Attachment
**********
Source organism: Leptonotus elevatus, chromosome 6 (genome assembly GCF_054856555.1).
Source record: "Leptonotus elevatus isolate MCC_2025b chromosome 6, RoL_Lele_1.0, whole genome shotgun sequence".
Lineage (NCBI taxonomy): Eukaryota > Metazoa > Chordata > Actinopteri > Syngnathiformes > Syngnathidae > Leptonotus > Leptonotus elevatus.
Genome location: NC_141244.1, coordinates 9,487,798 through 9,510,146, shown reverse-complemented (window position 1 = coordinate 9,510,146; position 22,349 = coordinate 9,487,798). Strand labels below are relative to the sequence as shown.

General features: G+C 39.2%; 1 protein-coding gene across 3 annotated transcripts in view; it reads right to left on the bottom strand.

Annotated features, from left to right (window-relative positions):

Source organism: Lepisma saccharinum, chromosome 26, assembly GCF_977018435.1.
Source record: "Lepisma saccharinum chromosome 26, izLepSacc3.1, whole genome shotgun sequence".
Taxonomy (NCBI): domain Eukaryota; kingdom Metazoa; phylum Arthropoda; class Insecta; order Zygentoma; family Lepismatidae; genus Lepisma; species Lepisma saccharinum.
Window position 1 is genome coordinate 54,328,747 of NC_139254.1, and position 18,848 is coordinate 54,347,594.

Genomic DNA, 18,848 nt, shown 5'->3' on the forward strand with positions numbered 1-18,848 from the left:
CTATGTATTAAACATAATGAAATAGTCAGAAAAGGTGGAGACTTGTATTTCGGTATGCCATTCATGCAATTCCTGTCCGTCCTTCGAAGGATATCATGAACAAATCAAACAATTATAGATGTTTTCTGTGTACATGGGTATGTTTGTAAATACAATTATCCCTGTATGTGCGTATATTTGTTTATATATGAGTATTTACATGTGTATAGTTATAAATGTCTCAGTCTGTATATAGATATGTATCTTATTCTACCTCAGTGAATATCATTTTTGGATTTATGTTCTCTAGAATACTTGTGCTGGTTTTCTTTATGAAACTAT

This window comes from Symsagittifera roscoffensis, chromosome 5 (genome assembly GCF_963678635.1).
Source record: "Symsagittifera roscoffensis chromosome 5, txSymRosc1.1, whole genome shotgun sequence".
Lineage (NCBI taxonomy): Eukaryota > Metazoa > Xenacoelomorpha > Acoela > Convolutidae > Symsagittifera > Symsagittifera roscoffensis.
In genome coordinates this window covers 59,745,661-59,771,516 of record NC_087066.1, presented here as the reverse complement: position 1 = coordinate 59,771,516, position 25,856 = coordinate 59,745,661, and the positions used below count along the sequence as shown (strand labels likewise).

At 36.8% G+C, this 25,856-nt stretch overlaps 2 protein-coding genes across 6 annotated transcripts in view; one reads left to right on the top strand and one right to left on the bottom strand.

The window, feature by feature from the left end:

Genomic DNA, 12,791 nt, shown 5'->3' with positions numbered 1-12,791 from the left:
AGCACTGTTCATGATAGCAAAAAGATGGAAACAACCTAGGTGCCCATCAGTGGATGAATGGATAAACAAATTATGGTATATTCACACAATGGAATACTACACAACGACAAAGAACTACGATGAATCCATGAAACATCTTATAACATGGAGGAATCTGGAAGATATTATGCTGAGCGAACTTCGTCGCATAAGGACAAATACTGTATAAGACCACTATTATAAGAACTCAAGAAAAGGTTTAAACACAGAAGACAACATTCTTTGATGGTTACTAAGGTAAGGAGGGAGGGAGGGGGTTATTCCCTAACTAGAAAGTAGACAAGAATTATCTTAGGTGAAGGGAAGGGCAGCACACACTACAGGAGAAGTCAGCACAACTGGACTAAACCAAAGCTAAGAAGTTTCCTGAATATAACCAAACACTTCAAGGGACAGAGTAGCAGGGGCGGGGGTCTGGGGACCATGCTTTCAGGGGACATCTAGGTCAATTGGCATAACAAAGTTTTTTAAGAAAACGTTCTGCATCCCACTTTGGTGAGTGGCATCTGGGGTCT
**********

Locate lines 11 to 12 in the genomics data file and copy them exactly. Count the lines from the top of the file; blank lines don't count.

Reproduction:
Genomic DNA, 18,848 nt, shown 5'->3' on the forward strand with positions numbered 1-18,848 from the left:
CTATGTATTAAACATAATGAAATAGTCAGAAAAGGTGGAGACTTGTATTTCGGTATGCCATTCATGCAATTCCTGTCCGTCCTTCGAAGGATATCATGAACAAATCAAACAATTATAGATGTTTTCTGTGTACATGGGTATGTTTGTAAATACAATTATCCCTGTATGTGCGTATATTTGTTTATATATGAGTATTTACATGTGTATAGTTATAAATGTCTCAGTCTGTATATAGATATGTATCTTATTCTACCTCAGTGAATATCATTTTTGGATTTATGTTCTCTAGAATACTTGTGCTGGTTTTCTTTATGAAACTAT